A Quality Analysis of the Last Decade's Most Heavily Cited Data Relative to Outcomes After Penile Prosthesis Placement

Jyoti D. Chouhan, Amy M. Pearlman, Robert C. Kovell, Ryan P. Terlecki

Research output: Contribution to journalArticlepeer-review

1 Scopus citations


Background: The penile prosthesis has been used for men with erectile dysfunction for nearly 5 decades. Although many articles examine various outcome measures, wide variability exists in the quality of these studies. Aim: We sought to critically evaluate the most referenced literature related to penile prosthesis outcomes over the last 10 years. Methods: A PubMed search of the indexed English literature was performed using the search terms “prospective,” “penile prosthesis,” and “outcomes”, and all relevant publications from 2009 to 2019 were reviewed. In addition, we performed a Google Scholar search for the same interval using the search term “penile prosthesis outcomes” to evaluate manuscripts which have been most commonly cited. The most heavily cited manuscripts were sorted for relevancy using Google's internal algorithm, and then, the articles were reviewed by the authorship team for appropriateness of the subject matter. Articles with less than 10 citations were excluded. We used the Oxford Center for Evidence-Based Medicine Criteria as part of our evaluation of the published data involving independent research, as opposed to review articles summarizing previously published findings. Results: We evaluated the most-cited literature of the past decade relevant to penile prosthesis outcomes and reported the major findings in regards to infection, erosion, extrusion, device reliability, and satisfaction (both the patient and partner). The majority of these studies are retrospective in nature. Clinical Implications: From our review of the most commonly cited studies, there was no high-level evidence published in this area within the last 10 years. There are multiple barriers to producing these types of studies in the evaluation of penile prosthesis outcomes. Strengths & Limitations: Using the most commonly cited articles allows us to understand the data that are being cited in other new publications. Focusing on the most cited articles on penile prosthesis outcomes in the last 10 years is a limitation as there have been many more studies published in this area. Conclusion: While many studies have examined penile prosthesis outcomes, most of the heavily cited literature consists of low-level evidence. Higher quality research is necessary to better assess penile prosthesis outcomes. Chouhan JD, Pearlman AM, Kovell RC, et al. A Quality Analysis of the Last Decade's Most Heavily Cited Data Relative to Outcomes After Penile Prosthesis Placement. J Sex Med 2020;17:861–869.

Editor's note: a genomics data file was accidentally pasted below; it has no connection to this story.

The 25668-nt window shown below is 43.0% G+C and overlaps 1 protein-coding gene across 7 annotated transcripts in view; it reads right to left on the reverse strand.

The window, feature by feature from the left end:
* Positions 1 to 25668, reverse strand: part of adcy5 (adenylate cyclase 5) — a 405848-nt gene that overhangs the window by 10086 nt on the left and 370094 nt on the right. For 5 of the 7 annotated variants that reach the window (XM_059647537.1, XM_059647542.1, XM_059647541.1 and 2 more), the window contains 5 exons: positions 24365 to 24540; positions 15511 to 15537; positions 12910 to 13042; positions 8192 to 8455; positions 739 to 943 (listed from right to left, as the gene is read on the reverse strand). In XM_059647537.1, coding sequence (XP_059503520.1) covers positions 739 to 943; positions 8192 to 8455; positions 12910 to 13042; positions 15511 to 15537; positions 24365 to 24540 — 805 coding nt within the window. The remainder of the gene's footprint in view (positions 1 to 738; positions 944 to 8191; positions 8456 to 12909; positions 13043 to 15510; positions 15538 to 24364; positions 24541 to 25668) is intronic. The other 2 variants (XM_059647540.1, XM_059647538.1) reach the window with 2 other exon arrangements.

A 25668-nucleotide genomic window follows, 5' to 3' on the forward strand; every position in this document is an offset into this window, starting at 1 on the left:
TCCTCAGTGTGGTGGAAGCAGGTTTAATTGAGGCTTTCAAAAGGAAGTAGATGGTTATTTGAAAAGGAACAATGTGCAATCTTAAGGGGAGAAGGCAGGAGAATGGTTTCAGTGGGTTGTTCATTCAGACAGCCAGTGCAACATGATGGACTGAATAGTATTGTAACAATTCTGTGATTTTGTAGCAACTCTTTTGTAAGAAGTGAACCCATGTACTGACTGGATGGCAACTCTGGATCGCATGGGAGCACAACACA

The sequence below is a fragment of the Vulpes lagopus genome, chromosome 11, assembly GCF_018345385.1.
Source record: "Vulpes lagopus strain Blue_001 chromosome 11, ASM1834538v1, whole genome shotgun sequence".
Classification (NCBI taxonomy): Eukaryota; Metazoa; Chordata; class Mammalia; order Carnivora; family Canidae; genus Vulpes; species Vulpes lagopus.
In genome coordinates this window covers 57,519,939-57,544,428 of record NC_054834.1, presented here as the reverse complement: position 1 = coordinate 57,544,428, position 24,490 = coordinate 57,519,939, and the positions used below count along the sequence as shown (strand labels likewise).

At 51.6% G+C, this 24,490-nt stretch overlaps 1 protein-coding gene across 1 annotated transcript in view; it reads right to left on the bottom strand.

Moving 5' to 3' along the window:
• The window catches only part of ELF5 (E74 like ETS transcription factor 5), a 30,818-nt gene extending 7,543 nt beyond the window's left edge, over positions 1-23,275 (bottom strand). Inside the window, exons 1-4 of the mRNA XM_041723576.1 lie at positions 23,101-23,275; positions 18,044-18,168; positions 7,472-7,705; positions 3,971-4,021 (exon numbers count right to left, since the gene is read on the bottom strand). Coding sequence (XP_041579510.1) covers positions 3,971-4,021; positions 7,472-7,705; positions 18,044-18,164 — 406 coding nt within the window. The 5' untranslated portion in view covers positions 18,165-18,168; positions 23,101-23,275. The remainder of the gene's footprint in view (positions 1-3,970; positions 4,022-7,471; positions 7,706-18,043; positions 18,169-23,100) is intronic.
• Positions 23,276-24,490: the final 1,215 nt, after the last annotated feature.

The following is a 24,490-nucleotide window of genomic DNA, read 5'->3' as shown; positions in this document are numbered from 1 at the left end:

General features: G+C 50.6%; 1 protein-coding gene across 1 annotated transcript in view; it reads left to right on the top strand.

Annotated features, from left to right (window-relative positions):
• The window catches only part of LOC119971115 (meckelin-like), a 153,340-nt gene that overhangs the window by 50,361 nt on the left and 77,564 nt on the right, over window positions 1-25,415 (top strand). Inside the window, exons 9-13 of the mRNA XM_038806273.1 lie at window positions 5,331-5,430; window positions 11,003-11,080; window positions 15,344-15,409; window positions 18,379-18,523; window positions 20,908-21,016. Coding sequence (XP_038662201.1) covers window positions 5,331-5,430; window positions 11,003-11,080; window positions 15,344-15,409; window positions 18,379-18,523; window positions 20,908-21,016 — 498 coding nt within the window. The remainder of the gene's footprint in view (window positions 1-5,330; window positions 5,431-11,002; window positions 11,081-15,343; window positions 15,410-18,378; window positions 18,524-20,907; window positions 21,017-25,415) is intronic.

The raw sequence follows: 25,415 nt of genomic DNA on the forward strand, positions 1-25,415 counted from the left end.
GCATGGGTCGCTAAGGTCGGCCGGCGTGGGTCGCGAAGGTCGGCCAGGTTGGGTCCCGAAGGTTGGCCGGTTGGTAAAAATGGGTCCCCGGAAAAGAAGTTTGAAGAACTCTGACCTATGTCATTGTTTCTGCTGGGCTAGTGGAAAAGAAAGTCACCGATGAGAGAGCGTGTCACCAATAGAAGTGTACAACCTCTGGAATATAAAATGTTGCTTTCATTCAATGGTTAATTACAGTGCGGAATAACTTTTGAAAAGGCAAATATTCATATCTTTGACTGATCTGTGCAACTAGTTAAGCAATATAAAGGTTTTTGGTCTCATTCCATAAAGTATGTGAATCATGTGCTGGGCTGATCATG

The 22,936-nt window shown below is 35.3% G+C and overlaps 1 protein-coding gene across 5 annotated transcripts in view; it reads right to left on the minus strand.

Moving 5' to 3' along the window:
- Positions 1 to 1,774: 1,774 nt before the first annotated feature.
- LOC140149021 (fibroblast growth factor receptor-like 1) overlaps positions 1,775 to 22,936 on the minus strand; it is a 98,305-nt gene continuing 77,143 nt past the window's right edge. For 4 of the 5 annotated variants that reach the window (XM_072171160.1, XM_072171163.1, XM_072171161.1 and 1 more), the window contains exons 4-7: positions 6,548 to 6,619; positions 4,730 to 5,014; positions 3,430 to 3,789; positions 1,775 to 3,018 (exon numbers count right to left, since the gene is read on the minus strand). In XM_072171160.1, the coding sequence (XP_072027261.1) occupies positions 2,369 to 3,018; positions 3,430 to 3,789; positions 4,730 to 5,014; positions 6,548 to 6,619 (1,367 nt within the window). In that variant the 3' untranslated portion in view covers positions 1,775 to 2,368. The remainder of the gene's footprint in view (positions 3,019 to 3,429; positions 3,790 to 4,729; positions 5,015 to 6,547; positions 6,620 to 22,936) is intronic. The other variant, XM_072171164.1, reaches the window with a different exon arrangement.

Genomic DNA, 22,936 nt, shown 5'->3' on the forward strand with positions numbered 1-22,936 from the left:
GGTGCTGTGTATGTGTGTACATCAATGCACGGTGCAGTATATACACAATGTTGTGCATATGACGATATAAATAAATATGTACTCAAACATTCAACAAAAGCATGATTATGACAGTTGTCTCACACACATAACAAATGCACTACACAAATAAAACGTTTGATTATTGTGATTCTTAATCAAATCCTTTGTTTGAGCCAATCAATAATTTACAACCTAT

Original languageEnglish (US)
Pages (from-to)861-869
Number of pages9
JournalJournal of Sexual Medicine
Issue number5
StatePublished - May 2020


  • Erectile Dysfunction
  • Outcomes
  • Penile Prosthesis

ASJC Scopus subject areas

  • Reproductive Medicine
  • Obstetrics and Gynecology
  • Urology


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